PR lost touch with grassroot Indians
PR lost touch with grassroot Indians
GEORGET TOWN: In the aftermath of the Hulu Selangor by-election and the many views expressed, Hindraf campaigners see the single most pertinent fact in that Pakatan Rakyat has lost its highly underestimated baseline support – the Indians.
Lacking the influence of Hindu Rights Action Force and Human Rights Party campaigners is seen by them as the main reason for PKR candidate Zaid Ibrahim’s defeat in Hulu Selangor.
HRP adviser N Ganesan contrasts this to the wave of Hindraf support in four states two years ago that he believes led to Pakatan general election success, placing the largest collection of Indian MPs in Parliament.
Ganesan said the results of last two by-elections – Bagan Pinang state seat in Negeri Sembilan and Hulu Selangor – clearly showed that Pakatan was rapidly losing the Indian vote bank without the Hindraf/HRP backing.
“Both seats have sizeable and decisive number of Indian votes. Pakatan failed to capture the majority of the Indian votes and lost both,” he told FMT.
He recalled that Hindraf-inspired Indians strongly backed Pakatan en bloc in the general election of 2008 resulting in Pakatan having a third of parliamentarians and more Indian elected representatives than Barisan Nasional.
“Indian frustration has boiled over to the ballot boxes,” said Ganesan, who is also a political analyst for HRP, alluding to the recent Hulu Selangor by-election.
BN’s P Kamalanathan from MIC won the Hulu Selangor parliamentary seat by a 1,725-vote majority on Sunday, polling 24,997 votes against PKR supreme council member Zaid’s 23,272 votes. Indian voters form 19.3% of the constituency voters or 12,453.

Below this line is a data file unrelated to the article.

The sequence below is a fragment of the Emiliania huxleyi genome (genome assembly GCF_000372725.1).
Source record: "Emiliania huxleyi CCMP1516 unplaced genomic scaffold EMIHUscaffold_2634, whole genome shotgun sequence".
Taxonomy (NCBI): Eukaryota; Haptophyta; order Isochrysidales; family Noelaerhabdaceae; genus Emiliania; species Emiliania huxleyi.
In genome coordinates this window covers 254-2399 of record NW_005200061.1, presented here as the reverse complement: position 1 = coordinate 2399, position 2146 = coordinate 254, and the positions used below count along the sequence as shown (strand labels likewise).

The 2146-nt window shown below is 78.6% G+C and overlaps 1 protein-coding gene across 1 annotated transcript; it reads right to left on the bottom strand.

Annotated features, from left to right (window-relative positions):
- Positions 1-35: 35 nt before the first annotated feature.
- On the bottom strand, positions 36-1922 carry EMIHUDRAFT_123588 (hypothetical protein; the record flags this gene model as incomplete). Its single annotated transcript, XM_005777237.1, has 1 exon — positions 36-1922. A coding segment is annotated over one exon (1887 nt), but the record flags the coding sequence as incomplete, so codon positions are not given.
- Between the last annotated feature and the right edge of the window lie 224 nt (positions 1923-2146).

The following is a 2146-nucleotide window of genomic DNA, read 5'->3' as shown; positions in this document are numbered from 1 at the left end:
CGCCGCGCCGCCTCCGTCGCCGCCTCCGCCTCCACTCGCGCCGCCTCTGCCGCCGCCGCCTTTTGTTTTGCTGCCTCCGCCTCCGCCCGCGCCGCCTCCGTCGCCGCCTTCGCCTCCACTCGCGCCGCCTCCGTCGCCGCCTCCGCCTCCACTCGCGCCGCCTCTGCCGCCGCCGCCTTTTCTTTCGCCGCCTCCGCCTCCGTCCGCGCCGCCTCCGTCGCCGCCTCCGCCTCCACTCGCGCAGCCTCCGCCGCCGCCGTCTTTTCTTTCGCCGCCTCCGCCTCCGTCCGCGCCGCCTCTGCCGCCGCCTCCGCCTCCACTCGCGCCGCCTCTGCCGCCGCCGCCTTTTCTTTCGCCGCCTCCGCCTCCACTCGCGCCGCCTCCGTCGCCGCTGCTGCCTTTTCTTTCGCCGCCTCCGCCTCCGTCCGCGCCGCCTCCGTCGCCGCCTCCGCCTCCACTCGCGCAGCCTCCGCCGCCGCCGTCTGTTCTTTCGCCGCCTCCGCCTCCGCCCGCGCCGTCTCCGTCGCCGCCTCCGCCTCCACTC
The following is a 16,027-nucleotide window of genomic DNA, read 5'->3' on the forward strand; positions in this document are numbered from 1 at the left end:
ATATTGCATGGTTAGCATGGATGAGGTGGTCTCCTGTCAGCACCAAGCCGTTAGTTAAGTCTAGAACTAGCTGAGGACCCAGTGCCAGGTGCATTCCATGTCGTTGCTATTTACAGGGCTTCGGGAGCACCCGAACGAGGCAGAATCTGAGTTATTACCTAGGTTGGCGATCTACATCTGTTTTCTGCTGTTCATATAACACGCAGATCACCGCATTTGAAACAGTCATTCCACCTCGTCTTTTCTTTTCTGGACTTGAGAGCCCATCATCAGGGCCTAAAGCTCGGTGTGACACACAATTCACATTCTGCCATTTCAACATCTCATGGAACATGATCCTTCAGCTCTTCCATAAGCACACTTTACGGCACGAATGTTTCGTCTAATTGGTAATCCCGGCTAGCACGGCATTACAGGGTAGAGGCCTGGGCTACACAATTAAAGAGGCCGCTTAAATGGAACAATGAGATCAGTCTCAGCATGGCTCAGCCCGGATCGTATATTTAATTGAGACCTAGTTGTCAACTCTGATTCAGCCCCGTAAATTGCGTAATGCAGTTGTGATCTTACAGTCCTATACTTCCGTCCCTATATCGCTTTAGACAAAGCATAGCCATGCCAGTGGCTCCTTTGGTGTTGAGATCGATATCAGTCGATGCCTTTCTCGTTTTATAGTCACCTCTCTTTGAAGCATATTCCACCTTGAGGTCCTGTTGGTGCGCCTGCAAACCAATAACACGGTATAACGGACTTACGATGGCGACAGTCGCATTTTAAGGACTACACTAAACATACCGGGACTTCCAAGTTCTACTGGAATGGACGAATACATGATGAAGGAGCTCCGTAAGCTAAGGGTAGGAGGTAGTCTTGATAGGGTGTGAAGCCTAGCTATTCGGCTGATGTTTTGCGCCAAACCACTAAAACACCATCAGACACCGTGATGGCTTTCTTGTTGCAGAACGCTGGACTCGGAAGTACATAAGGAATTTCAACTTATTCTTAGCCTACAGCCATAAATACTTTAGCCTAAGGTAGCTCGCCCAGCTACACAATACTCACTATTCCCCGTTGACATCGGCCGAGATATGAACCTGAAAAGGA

Similarly in the Bagan Pinang by-election last October, BN’s Mohd Isa Samad won with a landslide 5,435 majority, garnering 8,013 votes against PAS Negeri Sembilan commissioner Zulkefly Mohamad Omar’s 2,578. There, Indian voters comprised 20.7% of the constituency’s 13,664 eligible voters.
Unlike in the last general election, activists from Hindraf /HRP did not campaign for Pakatan in Hulu Selangor this time.
Hindraf/HRP held firmly to their demand that Pakatan fulfil two conditions in return for their supporting Zaid: that the PKR-led Selangor government allot freehold land to all 98 Tamil schools in the state within next two months, and that Pakatan to stop the practice of Umno and MIC “mandore politics” in the coalition.
“Pakatan refused to budge. As a result, Zaid lost,” claimed Ganesan.
He said Indian frustration against Pakatan was triggered by last year’s demolition of Indian traditional village, Kampung Buah Pala, in Penang, which is governed by Chief Minister Lim Guan Eng of DAP.
Ganesan warned that the demolition of the village, once popularly known as High Chaparral, would have a trigger-effect nationwide in the next general election unless Pakatan acted swiftly to stop the rot.
It was time that Pakatan state governments acknowledged their shortcomings and failures to safeguard the rights, interests and benefits of the marginalised Indian community in the respective states, he said.
Pakatan governments in Penang, Kedah and Selangor must implement pro-active, long-term policies to upgrade living standards of the working class Indians, who form the bulk of the Indian community and are largely in the lower income bracket.
Ganesan claims that the outcome of the Hulu Selangor contest would have been different if Pakatan governments have heeded Hindraf/HRP’s numerous calls to safeguard Indian interests in their states.
The last two by-election results, he said, revealed that Pakatan secured 70% to 80% each of Indian and Chinese votes, and at least 30% to 40% Malay support to win mixed constituencies. “Even 50% of Indian votes would not be enough,” he said.
He said the only way for Pakatan to win back Indian votes was by forging a political alliance with Hindraf/HRP.
He has ruled out any cooperation with Umno-led BN. “But we would only work with Pakatan if the coalition can assure us of a better future for Indians in the country,” said Ganesan.
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